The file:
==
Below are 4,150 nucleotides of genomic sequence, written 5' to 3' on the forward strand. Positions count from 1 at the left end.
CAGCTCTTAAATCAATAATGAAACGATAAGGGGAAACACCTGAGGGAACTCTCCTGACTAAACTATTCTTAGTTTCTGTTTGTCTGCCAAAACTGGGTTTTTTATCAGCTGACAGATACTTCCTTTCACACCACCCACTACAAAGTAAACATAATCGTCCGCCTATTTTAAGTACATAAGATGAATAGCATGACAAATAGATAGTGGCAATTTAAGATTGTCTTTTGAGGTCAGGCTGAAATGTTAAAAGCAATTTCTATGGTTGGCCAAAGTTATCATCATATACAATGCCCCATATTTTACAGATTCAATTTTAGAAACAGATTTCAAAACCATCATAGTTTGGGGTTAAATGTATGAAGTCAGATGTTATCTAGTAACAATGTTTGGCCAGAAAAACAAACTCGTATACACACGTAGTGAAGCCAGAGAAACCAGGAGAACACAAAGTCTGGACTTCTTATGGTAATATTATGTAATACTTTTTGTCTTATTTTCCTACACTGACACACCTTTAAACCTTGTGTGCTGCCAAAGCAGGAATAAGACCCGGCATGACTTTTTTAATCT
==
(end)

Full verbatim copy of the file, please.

Below are 4,150 nucleotides of genomic sequence, written 5' to 3' on the forward strand. Positions count from 1 at the left end.
CAGCTCTTAAATCAATAATGAAACGATAAGGGGAAACACCTGAGGGAACTCTCCTGACTAAACTATTCTTAGTTTCTGTTTGTCTGCCAAAACTGGGTTTTTTATCAGCTGACAGATACTTCCTTTCACACCACCCACTACAAAGTAAACATAATCGTCCGCCTATTTTAAGTACATAAGATGAATAGCATGACAAATAGATAGTGGCAATTTAAGATTGTCTTTTGAGGTCAGGCTGAAATGTTAAAAGCAATTTCTATGGTTGGCCAAAGTTATCATCATATACAATGCCCCATATTTTACAGATTCAATTTTAGAAACAGATTTCAAAACCATCATAGTTTGGGGTTAAATGTATGAAGTCAGATGTTATCTAGTAACAATGTTTGGCCAGAAAAACAAACTCGTATACACACGTAGTGAAGCCAGAGAAACCAGGAGAACACAAAGTCTGGACTTCTTATGGTAATATTATGTAATACTTTTTGTCTTATTTTCCTACACTGACACACCTTTAAACCTTGTGTGCTGCCAAAGCAGGAATAAGACCCGGCATGACTTTTTTAATCT